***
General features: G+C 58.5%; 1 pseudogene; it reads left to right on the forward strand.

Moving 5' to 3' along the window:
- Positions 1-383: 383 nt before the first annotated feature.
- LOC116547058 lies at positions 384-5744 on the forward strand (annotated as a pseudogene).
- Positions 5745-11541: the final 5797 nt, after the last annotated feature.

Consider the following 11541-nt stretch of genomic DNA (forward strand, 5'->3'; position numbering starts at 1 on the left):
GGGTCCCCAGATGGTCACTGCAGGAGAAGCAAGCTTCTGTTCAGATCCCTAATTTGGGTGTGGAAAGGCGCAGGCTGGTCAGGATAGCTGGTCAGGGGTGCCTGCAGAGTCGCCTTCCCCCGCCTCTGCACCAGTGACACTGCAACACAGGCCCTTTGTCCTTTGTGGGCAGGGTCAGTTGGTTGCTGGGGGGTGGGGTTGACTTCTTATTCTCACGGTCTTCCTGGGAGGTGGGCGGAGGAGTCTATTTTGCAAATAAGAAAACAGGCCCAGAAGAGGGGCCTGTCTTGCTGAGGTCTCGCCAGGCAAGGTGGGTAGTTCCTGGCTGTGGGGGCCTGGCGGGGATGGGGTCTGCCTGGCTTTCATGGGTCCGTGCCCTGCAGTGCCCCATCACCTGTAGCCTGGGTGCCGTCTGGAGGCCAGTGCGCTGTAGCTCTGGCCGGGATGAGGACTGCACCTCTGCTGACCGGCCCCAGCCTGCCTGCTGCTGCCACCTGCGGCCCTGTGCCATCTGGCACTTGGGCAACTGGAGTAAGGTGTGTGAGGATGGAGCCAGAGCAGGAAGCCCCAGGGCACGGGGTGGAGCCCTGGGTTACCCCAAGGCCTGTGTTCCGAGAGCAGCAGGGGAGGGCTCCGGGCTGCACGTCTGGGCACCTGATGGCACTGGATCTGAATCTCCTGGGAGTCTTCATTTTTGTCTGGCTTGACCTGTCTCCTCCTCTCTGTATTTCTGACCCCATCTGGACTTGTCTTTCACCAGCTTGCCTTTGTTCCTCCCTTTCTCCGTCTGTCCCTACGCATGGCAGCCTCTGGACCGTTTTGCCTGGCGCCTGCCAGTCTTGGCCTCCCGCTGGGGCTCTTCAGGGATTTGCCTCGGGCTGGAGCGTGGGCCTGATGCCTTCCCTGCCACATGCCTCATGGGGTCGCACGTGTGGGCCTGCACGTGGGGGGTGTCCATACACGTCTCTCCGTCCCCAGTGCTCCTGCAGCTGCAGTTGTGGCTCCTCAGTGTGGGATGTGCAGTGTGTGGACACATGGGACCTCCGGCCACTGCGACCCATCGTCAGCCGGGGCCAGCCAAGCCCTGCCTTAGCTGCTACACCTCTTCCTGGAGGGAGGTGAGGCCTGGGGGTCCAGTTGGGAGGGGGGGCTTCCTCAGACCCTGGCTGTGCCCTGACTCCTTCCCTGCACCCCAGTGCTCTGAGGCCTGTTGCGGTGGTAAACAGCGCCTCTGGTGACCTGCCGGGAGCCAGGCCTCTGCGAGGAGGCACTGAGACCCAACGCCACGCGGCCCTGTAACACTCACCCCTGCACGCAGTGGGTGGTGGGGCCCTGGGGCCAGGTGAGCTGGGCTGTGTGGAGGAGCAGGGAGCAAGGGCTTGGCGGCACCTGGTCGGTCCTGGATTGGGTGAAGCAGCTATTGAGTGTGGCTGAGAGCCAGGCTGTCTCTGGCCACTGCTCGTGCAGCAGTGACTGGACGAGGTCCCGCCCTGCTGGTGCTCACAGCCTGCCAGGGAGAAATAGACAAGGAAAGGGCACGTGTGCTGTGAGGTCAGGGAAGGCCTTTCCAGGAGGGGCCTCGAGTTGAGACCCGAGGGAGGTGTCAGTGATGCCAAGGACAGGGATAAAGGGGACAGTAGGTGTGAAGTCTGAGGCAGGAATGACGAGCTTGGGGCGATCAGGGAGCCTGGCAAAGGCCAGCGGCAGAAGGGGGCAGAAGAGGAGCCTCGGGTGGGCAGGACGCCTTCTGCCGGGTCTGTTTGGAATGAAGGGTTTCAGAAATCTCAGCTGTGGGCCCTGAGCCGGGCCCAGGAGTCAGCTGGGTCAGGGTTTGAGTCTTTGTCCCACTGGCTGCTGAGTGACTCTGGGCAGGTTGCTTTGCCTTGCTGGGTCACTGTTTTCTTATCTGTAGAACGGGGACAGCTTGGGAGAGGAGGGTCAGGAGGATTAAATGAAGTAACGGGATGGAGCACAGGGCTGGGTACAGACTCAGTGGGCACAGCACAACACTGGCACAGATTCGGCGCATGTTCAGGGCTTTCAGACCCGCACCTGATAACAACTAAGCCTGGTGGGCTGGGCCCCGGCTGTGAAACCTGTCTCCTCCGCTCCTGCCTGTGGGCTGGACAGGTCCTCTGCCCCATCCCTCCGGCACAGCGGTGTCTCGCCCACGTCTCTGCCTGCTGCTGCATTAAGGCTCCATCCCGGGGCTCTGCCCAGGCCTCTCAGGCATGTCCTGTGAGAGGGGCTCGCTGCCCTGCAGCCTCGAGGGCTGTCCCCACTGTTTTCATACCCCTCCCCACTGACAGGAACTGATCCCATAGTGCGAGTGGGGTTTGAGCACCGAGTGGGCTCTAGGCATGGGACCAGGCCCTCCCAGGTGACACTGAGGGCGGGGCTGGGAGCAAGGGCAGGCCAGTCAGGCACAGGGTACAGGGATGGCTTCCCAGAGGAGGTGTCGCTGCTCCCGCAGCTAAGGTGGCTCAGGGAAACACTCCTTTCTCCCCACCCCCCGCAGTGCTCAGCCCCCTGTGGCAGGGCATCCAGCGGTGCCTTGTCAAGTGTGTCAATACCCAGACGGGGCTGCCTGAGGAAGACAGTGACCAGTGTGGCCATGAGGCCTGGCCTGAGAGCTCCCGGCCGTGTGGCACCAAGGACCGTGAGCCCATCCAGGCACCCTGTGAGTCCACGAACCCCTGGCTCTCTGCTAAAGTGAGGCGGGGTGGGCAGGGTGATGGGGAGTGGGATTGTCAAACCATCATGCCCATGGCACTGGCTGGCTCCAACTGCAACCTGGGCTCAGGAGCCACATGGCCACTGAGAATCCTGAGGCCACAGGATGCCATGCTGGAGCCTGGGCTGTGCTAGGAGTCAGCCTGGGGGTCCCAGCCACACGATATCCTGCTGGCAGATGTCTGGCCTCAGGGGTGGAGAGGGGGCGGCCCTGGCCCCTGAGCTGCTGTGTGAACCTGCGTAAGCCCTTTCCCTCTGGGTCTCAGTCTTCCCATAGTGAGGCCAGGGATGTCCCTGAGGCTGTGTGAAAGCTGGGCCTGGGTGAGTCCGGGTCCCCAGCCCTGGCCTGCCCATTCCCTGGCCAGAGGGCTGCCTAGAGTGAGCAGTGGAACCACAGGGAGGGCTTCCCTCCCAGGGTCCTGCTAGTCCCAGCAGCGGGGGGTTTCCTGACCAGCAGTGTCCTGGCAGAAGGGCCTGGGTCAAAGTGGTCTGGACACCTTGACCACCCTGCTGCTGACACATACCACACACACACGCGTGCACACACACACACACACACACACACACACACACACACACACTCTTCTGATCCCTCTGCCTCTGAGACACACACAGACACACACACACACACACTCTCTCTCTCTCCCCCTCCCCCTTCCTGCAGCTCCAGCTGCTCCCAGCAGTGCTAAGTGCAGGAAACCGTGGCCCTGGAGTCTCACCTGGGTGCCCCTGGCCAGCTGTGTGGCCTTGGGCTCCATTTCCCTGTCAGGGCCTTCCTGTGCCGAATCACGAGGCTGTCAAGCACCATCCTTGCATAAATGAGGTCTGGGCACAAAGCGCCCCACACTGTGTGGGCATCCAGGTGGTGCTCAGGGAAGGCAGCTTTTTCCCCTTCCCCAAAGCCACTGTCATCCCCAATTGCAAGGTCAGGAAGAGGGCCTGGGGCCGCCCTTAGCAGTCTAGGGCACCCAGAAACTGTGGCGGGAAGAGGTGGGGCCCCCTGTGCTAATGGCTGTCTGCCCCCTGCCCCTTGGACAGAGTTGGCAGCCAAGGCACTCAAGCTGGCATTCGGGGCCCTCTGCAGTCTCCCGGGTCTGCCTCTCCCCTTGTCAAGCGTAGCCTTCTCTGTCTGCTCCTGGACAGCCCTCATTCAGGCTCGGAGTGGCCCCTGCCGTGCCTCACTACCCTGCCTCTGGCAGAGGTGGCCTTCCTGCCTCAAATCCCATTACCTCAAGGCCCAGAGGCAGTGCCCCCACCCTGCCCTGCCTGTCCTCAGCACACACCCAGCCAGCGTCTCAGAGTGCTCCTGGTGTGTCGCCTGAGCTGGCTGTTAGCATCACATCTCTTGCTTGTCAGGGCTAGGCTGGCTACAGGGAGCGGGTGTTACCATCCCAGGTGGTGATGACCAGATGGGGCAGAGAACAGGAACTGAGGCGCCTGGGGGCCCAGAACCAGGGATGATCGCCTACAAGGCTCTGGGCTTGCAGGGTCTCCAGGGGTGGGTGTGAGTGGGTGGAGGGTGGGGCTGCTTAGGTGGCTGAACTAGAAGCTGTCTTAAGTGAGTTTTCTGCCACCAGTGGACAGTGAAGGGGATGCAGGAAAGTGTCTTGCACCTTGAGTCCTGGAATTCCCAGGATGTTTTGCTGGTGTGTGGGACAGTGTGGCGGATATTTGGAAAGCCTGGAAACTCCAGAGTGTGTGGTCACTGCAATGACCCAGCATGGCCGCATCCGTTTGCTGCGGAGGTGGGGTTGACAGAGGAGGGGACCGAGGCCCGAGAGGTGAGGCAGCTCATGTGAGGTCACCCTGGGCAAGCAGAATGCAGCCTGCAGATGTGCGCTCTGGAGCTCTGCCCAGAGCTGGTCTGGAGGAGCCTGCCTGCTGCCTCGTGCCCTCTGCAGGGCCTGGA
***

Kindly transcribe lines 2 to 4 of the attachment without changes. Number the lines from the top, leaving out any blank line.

Moving 5' to 3' along the window:
- Positions 1-383: 383 nt before the first annotated feature.
- LOC116547058 lies at positions 384-5744 on the forward strand (annotated as a pseudogene).